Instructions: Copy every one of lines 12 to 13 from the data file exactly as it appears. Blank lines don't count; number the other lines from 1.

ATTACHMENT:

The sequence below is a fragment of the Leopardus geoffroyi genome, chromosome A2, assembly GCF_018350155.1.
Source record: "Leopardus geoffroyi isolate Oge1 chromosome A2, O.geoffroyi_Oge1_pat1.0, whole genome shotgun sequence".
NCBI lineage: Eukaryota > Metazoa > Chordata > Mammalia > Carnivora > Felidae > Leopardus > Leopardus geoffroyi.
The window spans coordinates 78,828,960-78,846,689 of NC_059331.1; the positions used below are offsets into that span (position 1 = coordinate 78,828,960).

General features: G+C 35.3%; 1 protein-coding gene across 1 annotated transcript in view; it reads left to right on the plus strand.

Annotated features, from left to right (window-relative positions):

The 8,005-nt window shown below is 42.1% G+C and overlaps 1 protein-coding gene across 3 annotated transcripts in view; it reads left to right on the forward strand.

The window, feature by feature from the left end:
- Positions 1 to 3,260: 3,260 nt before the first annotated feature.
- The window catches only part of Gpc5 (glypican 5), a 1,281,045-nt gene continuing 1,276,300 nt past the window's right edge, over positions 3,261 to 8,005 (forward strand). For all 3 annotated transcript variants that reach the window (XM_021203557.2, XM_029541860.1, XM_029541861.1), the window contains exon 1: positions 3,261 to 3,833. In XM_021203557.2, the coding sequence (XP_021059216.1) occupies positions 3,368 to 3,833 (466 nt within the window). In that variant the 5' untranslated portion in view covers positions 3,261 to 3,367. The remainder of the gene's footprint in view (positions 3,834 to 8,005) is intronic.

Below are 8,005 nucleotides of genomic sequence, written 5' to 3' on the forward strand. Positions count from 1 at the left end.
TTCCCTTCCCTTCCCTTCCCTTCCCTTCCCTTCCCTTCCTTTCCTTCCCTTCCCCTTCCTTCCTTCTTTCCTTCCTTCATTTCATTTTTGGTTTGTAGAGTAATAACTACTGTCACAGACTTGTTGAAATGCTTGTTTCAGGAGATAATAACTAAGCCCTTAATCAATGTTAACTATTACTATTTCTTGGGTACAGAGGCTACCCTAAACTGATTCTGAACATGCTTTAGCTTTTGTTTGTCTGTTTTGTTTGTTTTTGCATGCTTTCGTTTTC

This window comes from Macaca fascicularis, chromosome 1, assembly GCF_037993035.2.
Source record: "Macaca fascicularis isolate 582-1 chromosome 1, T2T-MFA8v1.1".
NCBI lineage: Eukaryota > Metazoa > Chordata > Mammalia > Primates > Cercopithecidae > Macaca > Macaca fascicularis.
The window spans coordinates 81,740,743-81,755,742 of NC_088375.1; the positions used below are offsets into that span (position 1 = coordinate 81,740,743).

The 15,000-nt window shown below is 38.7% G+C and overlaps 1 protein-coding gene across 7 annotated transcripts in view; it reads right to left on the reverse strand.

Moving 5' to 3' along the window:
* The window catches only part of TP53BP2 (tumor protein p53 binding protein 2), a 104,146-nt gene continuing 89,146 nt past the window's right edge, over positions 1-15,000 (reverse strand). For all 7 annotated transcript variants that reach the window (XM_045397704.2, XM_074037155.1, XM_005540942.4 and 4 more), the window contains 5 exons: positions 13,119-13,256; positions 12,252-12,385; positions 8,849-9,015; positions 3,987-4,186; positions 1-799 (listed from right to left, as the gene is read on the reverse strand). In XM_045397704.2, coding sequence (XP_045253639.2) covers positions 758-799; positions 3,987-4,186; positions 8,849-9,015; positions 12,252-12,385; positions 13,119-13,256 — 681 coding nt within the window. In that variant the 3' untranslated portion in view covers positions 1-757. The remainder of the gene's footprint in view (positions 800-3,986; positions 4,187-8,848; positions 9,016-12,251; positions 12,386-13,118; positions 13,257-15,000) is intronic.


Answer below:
TTCCCTTCCCTTCCCTTCCCTTCCCTTCCCTTCCCTTCCTTTCCTTCCCTTCCCCTTCCTTCCTTCTTTCCTTCCTTCATTTCATTTTTGGTTTGTAGAGTAATAACTACTGTCACAGACTTGTTGAAATGCTTGTTTCAGGAGATAATAACTAAGCCCTTAATCAATGTTAACTATTACTATTTCTTGGGTACAGAGGCTACCCTAAACTGATTCTGAACATGCTTTAGCTTTTGTTTGTCTGTTTTGTTTGTTTTTGCATGCTTTCGTTTTC

This window comes from Macaca fascicularis, chromosome 1, assembly GCF_037993035.2.